June 24, 2018
The Last Kids on Earth by Max Braillier, illustrated by Douglas Holgate
If the tweens in your life like graphic novels with adventure, thrills and chills, zombies, and great characters–not to mention lots of humor and fun–look no further. The Last Kids on Earth series is a sure-fire hit. The premise is an apocalypse in the town of Wakefield, brought on by a monster attack. Not only has the town been destroyed, but it is now filled with gigantic–and gross–slime-filled creatures. Not only that, almost the whole population has been turned into zombies! Thirteen-year-old Jack is an exception. He struggles to survive, and ultimately finds a couple of fellow students who team up to rescue a classmate they believe is trapped in their decimated school. Lots of crazy creatures give their adventures some zest: a rolling ball of zombies, a revenge-filled creature with bad eyesight called BLARGH, and a monster-dog name Rover. These inventions add both humor and excitement to the plot. The characters seem like true-to-life teens in their humorous dialogue, and also in their emotional depth. The pencil drawings are superb and little touches also add to the humor. Best of all, it’s the start of a series, so your readers will have a summer of novels ahead of them.
June 16, 2018
Positively Izzie by Terri Libenson
Terri LIbenson is one of my favorite new graphic novel authors. Her work is perfect for tweens, especially those in middle school. She captures the age so well, understanding the culture as well as how different kids enter the ebb and flow of daily life at that age. We (and I mean all of us, especially 11-year-old Molly), loved Libenson’s first book, Invisible Emmie, as you can see from our review. In her latest book, Libenson looks at how labels become a central feature in middle school–and what happens when two very different girls become friends as they move beyond labels’ restrictions. Izzie is the dreamer, while Brianna is the brain. Their lives seldom cross, until they both take the drama of middle school to the stage: the school talent show. The characters ring true, as do the many levels of drama in the middle school years, with crushes, jealousies, cliques, families, self-discoveries. . .and even growing confidence. The illustrations are a delight, and include lots of comedy for the discerning reader. It’s also a great companion novel to Invisible Emmie. A delightful read.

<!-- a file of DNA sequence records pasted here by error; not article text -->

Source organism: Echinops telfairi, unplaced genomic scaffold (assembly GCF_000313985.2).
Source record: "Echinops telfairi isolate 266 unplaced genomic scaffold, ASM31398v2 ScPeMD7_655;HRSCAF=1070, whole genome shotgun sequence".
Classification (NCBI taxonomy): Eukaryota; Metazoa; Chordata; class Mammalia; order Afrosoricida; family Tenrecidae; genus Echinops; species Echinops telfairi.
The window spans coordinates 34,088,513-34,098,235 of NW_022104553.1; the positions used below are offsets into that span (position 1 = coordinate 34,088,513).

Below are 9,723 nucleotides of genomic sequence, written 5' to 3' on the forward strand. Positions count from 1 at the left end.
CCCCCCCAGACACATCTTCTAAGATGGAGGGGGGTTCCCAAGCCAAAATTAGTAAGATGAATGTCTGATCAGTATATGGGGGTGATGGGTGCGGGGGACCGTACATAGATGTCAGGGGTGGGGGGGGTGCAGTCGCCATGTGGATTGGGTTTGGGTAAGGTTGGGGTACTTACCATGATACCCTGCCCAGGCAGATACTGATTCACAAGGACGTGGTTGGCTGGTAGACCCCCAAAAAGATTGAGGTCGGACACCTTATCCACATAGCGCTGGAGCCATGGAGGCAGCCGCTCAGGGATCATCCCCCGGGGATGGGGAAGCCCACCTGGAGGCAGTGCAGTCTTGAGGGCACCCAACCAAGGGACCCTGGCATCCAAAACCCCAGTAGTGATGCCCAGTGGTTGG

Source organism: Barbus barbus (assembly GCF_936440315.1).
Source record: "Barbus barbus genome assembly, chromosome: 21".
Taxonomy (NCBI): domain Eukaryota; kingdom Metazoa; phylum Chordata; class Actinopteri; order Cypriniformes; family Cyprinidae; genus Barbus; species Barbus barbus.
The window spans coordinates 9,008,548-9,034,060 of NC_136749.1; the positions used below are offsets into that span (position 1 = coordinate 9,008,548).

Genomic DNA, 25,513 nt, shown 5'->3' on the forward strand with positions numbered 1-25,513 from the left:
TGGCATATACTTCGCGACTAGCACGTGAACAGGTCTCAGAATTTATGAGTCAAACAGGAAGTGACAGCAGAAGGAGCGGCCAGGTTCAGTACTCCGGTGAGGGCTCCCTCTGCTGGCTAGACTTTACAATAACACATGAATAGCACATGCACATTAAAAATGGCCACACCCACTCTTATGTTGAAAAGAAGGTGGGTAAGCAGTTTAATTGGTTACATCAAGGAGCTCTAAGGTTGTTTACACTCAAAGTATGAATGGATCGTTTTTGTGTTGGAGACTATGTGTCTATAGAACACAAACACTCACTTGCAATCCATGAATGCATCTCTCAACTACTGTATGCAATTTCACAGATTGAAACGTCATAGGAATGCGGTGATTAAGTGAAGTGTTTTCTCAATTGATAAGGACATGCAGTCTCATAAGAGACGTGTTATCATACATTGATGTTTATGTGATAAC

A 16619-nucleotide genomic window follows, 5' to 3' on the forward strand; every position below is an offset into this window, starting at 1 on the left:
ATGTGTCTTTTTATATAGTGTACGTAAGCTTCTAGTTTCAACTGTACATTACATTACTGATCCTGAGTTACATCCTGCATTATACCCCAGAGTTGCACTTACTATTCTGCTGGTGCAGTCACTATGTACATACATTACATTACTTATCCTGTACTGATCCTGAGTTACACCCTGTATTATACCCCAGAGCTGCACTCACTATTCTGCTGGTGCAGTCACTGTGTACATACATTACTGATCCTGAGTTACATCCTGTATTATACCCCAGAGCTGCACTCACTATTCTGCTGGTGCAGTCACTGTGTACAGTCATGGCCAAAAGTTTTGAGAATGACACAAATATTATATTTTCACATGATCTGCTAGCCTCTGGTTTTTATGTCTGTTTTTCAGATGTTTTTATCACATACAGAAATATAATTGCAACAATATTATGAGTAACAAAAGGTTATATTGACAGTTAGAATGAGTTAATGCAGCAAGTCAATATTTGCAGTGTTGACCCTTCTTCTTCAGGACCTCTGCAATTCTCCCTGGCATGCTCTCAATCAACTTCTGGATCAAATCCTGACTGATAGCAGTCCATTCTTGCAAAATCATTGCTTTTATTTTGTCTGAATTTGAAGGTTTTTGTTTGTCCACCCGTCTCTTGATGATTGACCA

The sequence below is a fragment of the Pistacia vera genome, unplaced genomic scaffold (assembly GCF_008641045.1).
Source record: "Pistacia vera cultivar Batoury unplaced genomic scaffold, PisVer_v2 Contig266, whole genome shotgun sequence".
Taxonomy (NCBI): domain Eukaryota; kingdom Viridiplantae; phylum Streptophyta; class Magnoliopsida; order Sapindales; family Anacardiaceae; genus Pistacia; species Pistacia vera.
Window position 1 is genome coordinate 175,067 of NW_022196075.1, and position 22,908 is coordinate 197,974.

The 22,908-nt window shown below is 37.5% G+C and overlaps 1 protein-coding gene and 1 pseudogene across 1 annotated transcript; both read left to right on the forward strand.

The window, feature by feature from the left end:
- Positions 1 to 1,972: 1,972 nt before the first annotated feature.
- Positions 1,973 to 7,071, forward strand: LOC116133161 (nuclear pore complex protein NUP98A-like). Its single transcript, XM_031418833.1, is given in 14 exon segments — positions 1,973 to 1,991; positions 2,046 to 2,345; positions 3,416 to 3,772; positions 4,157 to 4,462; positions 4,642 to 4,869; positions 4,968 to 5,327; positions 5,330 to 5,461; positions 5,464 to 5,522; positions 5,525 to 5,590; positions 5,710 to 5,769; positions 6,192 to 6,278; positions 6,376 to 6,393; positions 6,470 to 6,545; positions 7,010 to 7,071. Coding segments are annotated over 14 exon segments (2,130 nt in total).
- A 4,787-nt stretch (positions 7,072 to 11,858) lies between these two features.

June 9, 2018
They Say Blue by Jillian Tamaki